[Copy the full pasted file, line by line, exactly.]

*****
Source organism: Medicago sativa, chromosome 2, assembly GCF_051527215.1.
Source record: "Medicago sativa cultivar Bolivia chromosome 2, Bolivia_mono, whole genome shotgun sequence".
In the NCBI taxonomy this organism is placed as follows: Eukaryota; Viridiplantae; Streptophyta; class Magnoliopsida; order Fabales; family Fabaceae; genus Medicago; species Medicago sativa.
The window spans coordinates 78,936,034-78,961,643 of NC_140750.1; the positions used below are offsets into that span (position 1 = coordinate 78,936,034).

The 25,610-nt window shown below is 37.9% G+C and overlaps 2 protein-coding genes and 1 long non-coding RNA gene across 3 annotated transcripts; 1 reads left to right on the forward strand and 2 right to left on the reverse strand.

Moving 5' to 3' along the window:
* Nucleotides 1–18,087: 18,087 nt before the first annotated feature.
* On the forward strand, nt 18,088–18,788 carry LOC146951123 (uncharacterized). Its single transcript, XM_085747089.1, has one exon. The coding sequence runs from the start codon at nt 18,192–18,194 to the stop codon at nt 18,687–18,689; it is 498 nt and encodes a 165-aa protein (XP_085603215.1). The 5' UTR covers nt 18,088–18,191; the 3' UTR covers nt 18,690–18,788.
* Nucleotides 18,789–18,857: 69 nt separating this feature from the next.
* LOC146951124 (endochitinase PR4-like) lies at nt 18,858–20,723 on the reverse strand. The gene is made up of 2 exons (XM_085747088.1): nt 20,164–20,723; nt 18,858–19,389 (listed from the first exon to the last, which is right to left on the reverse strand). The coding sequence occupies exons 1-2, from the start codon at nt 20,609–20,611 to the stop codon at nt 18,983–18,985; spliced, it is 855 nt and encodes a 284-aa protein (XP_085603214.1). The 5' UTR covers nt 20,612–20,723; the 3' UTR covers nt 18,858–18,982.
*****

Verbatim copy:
Source organism: Medicago sativa, chromosome 2, assembly GCF_051527215.1.
Source record: "Medicago sativa cultivar Bolivia chromosome 2, Bolivia_mono, whole genome shotgun sequence".
In the NCBI taxonomy this organism is placed as follows: Eukaryota; Viridiplantae; Streptophyta; class Magnoliopsida; order Fabales; family Fabaceae; genus Medicago; species Medicago sativa.
The window spans coordinates 78,936,034-78,961,643 of NC_140750.1; the positions used below are offsets into that span (position 1 = coordinate 78,936,034).

The 25,610-nt window shown below is 37.9% G+C and overlaps 2 protein-coding genes and 1 long non-coding RNA gene across 3 annotated transcripts; 1 reads left to right on the forward strand and 2 right to left on the reverse strand.

Moving 5' to 3' along the window:
* Nucleotides 1–18,087: 18,087 nt before the first annotated feature.
* On the forward strand, nt 18,088–18,788 carry LOC146951123 (uncharacterized). Its single transcript, XM_085747089.1, has one exon. The coding sequence runs from the start codon at nt 18,192–18,194 to the stop codon at nt 18,687–18,689; it is 498 nt and encodes a 165-aa protein (XP_085603215.1). The 5' UTR covers nt 18,088–18,191; the 3' UTR covers nt 18,690–18,788.
* Nucleotides 18,789–18,857: 69 nt separating this feature from the next.
* LOC146951124 (endochitinase PR4-like) lies at nt 18,858–20,723 on the reverse strand. The gene is made up of 2 exons (XM_085747088.1): nt 20,164–20,723; nt 18,858–19,389 (listed from the first exon to the last, which is right to left on the reverse strand). The coding sequence occupies exons 1-2, from the start codon at nt 20,609–20,611 to the stop codon at nt 18,983–18,985; spliced, it is 855 nt and encodes a 284-aa protein (XP_085603214.1). The 5' UTR covers nt 20,612–20,723; the 3' UTR covers nt 18,858–18,982.